A good construction project manager needs a mix of skills from industries outside of the construction field itself, including architecture, engineering, business, mathematics and marketing. 

Most firms have the following requirements for a construction project manager:

  • For firms that specialize in large-scale, complex projects: a bachelor’s degree in construction science, construction management, architecture, building science or engineering. 
  • For firms that focus on smaller-scale projects: an associate’s degree in construction management or construction technology.
  • A training period working as assistant to an experienced project manager. Depending on the firm and its specialties, your training period can last anywhere from a few months to several years. 
  • State licensure where required. Check your state licensing board for whether a project manager must have the same licenses as a general contractor.*
  • Certification from the Construction Management Association of America or the American Institute of Constructors. Certification isn’t required but helps prove your expertise to potential employers.

PRO TIP: It can be a smart move to get licensed even if your state doesn’t require it. As demand for project managers grows, more states are likely to start requiring licenses in the near future. By getting yours now, you won’t have to worry when the law changes.  

While you don’t necessarily need a degree to get a job in this field, those who do move through the hiring process and the firm much quicker. People without a degree who want this type of role often become self-employed general contractors instead. However, many smaller, local firms are relaxing their requirements for hiring new construction engineers because there is so much demand. These companies will give applicants a test to judge their common sense and reasoning skills. If they pass the test and a drug screening, they may be hired and given on-the-job training.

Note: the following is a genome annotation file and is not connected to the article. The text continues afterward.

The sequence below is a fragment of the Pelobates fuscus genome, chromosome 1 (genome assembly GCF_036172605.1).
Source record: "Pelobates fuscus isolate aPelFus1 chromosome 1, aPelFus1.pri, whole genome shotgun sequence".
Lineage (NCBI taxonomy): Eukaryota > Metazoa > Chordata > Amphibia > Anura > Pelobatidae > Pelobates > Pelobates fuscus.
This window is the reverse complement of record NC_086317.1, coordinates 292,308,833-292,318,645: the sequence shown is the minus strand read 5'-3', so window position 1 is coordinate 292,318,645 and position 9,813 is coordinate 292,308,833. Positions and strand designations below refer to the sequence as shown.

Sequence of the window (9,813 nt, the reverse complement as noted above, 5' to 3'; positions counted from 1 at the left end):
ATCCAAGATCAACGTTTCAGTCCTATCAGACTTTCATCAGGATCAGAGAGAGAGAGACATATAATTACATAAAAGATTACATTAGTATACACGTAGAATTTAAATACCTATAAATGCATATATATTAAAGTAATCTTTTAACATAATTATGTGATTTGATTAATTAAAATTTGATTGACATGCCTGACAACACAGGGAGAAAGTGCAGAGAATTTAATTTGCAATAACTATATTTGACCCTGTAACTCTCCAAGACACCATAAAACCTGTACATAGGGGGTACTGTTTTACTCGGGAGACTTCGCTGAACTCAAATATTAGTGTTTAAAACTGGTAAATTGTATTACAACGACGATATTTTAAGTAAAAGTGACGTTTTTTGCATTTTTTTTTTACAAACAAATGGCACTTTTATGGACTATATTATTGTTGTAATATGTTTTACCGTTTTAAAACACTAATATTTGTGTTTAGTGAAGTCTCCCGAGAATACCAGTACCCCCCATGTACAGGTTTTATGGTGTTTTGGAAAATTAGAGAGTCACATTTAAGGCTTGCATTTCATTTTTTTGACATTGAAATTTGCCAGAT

What Can You Expect Starting Out in the Field?

"Most normally, a graduate of a four year program starts their career as an assistant site super or project manager, field engineer, or in some capacity where they have the opportunity to hone their skills with the more experienced leaders.This is not to say that some won't start as estimators, schedulers, project control, or logistics type of positions, but many opt for the field and the challenges that come with project construction."

Richard Miller | Ohio Northern University, Department of Technological Studies

Challenges of the Job

While project management is a stable career path, it’s not always an easy one. Project managers will face stressful situations every day, from keeping the many moving parts of a construction project running smoothly to thinking on your feet to solve unexpected problems.

This job also often has long hours and may require you to be “on call” to deal with issues that come up outside of your normal work schedule.

Project management isn’t the right career for everyone, but can be fulfilling for those who thrive on challenges and enjoy a fast-paced environment.

Construction Engineering Opportunities

Construction Engineering vs. Civil Engineering

Those looking into construction management may also be interested in a career as a civil engineer. This position focuses on the design and layout of infrastructure projects, then hands things off to a construction manager to plan and budget the project and supervise its construction. These two types of construction engineers work closely together to complete a job.

If you are more interested in physically building the projects designed and managed by construction engineers, a position as a carpenter may be more suited to your skills.

So, You Want to Be a Construction Project Manager?

If you’re ready to make this job your career, check out our list of the top schools for a construction education and learn more about other construction degrees you might be interested in. Already started your degree? What’s your biggest challenge so far?

What do you think?